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The Devil Makes Three push bluegrass envelope

Middle East, Cambridge, Mass., June 11, 2009

Reviewed by Jeffrey B. Remz

The Devil Makes Three has one of the top selling bluegrass albums in the U.S. with "Do Wrong Right," but don't expect them on stage any time soon with the traditionalists of bluegrass like Rhonda Vincent.

In fact, it's not a bluegrass crowd that seems into this California-based punky, edgy, bluegrass-based band. Instead, based on almost a few hundred that packed into the club, The Devil Makes Three makes music for those who like to move and shake to rough-hewn vocals with a fast beat. When you take a look at the trio, that may not be a surprise from outward appearances. Lead vocalist/acoustic guitarist Peter Bernhard and guitarist/sometime lead vocalist Cooper McBean have a good amount of tattoos on their arms, indicating this is not dyed-in-the-wool bluegrass. Other musical genres (the punky feel) enter into the sound as well.

Bernhard's vocals mesh well with the material. He doesn't own the smoothest voice going, but it certainly worked well with the music. Upright bassist Lucia Turino maintained a steady beat underneath. At times, Bernhard, McBean and Turino engaged in three-part harmonies. Much like the rest of the songs played during their 50-minute set, Old Number 7 had a bouncy and lively feel without any let up.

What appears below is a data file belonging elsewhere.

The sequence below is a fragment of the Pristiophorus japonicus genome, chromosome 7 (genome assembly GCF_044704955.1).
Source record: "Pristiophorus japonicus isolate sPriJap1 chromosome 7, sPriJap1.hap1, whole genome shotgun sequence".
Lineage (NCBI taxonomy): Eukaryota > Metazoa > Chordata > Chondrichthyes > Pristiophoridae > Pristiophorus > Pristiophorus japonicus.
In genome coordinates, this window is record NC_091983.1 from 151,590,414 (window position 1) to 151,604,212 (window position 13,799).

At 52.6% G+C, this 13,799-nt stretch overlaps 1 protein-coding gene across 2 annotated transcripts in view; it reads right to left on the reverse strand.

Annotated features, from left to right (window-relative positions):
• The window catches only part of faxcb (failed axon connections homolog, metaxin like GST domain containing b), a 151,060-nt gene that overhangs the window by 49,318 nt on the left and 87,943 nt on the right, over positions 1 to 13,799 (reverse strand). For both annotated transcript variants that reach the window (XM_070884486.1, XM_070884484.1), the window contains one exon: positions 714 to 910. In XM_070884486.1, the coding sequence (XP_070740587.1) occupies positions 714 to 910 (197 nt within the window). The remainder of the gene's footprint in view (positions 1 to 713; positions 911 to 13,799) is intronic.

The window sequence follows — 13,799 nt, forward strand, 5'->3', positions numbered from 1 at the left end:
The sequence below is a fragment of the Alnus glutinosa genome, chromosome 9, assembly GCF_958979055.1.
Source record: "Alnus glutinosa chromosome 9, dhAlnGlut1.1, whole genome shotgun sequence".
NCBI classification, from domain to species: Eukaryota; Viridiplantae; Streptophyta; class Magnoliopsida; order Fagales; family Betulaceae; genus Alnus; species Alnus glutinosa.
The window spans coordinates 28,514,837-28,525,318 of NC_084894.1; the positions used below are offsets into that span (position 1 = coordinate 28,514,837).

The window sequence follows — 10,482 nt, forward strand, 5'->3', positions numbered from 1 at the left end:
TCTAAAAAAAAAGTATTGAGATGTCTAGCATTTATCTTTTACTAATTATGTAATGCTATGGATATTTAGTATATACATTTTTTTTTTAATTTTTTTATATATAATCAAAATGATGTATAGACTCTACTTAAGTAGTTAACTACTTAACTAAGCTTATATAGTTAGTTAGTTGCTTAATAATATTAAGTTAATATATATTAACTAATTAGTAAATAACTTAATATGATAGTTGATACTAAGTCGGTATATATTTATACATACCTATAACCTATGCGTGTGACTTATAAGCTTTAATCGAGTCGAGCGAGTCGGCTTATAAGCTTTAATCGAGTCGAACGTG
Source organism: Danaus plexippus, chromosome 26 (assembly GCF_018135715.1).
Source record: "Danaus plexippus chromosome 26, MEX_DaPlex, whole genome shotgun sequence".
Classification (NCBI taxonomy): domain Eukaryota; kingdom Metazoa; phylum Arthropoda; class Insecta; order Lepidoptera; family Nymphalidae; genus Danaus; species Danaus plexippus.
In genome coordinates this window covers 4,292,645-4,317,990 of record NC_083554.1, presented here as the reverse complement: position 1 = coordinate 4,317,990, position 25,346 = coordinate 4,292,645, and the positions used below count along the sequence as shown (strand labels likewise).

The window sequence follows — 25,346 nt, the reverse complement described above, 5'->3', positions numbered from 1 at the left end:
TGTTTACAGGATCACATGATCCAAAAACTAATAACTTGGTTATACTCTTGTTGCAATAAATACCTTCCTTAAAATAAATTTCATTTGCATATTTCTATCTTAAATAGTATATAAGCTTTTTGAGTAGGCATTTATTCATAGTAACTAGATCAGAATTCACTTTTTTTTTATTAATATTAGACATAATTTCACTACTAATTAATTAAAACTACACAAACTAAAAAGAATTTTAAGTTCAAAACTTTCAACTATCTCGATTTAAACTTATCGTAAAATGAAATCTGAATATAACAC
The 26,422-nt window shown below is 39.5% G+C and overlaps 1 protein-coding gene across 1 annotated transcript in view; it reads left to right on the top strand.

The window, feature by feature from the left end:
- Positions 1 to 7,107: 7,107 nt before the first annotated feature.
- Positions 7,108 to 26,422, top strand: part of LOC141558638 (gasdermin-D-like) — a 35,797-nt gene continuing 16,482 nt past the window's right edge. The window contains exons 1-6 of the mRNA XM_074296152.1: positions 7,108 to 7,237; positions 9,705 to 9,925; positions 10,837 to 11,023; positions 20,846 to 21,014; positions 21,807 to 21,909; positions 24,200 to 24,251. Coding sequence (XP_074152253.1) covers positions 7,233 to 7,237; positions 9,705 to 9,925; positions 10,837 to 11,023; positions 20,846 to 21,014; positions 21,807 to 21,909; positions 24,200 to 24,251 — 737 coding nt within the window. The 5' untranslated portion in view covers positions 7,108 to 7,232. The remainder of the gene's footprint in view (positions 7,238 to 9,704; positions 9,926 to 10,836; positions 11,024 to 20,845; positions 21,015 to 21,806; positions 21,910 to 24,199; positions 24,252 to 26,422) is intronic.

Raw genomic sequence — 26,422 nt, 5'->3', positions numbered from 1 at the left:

The Devil Makes Three may not be your father's bluegrass. Closing the set with Help Yourself, a song from the new disc about Jesus makes that crystal clear with the line "I've done some bad things, but I like to have my fun." They certainly push the envelope, but they do a very good job of it.

The cutely named Trampled by Turtles from Duluth, Minn. ended the evening with a shot of more traditional bluegrass, although with edge also.

Curiously, the quintet sat on chairs almost the entire time, but you had the feeling that they were ready to jump out of them and move to the music at any time. Finally, on Stranger, fiddle player Ryan Young could hold off no longer.

While Bernhard proved to be a more enticing lead vocalist than Trampled's Dave Simonett, this was a band of capable musicians in a close to an evening of bluegrass that may have strayed from its roots. It may not be music for all bluegrass fans, but that doesn't mean it wasn't real good.

©Country Standard Time • Jeffrey B. Remz, editor & publisher •
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